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REVIEW ARTICLE
Year : 2016  |  Volume : 144  |  Issue : 5  |  Page : 657-660

Epilepsy: Is there hope?


Department of Neurology, Campinas University, Campinas, Brazil

Date of Submission30-Jun-2016
Date of Web Publication30-Mar-2017

Correspondence Address:
Carlos A. M. Guerreiro
Department of Neurology, Campinas University, Campinas, SP
Brazil
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Source of Support: None, Conflict of Interest: None


DOI: 10.4103/ijmr.IJMR_1051_16

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   Abstract 


Epilepsy is a highly prevalent chronic neurologic disorder and leads to social, behavioural, health and economic consequences. 'Treatment gap' varies from 10 per cent in developed countries to 75 per cent in low-income countries. Stigma and discrimination related to epilepsy are prevalent worldwide. Electroencephalography (EEG) is considered the most important tool for evaluating the patient with epilepsy. Video-EEG monitoring is an important tool for confirming the seizure type and estimating the epileptogenic zone in the brain. Neuroimaging evaluation is important to determine the aetiology of the epilepsies. Genetic testing has increased the probability of identifying the causes of some types of epilepsies. Epilepsy can be treated in an affordable way with low-cost medications. Refractory epilepsies occur in approximately one-third of recently diagnosed patients with epilepsy. For this group of patients, there are options of surgical treatment, diets and neurostimulation to improve seizure control and quality of life. In poorly organized societies, there is a lack of prioritization of epilepsy in national health policies, limited resources for trained personnel and a shortage of basic antiepileptic medications. There is evidence of improvement in the understanding of epilepsy and a clear progress in the management of epileptic seizures in recent times.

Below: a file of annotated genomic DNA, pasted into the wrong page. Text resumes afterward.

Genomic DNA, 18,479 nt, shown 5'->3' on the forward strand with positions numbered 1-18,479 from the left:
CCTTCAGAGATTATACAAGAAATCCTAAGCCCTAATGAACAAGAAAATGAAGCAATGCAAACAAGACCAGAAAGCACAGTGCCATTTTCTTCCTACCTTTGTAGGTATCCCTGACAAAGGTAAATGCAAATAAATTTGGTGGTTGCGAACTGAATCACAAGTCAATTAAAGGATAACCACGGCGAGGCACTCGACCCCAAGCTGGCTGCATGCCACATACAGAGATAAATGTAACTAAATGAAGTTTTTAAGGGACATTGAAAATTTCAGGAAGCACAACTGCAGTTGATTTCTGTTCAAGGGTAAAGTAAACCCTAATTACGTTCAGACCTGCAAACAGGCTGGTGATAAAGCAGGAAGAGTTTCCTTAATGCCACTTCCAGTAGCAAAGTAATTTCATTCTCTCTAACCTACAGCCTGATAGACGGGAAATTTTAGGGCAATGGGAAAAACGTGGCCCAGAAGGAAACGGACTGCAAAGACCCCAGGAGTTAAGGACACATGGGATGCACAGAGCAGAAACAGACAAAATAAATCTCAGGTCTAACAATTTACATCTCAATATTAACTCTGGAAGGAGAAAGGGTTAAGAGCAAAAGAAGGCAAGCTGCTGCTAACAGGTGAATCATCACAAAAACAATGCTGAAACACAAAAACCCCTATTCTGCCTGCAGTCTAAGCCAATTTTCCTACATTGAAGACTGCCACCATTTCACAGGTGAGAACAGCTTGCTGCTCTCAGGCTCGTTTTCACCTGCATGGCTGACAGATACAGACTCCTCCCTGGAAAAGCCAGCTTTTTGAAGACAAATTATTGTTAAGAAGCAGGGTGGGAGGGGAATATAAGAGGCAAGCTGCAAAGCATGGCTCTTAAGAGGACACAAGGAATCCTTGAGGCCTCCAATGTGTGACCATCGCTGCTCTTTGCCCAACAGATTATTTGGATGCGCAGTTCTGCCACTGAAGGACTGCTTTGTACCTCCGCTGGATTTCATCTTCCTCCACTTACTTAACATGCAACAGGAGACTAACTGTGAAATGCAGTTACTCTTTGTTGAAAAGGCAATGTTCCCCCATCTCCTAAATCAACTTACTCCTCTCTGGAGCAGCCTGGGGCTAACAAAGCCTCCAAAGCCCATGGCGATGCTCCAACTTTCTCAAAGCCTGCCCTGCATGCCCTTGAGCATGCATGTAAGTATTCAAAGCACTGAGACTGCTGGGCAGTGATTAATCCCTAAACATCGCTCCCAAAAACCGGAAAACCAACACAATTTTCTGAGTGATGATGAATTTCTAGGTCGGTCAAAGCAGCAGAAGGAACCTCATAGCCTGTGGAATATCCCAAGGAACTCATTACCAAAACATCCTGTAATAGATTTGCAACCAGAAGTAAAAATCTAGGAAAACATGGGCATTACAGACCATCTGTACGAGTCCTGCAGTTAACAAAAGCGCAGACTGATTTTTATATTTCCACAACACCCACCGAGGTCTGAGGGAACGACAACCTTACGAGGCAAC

Keywords: Epilepsy - epileptic seizure - epilepsy treatment


How to cite this article: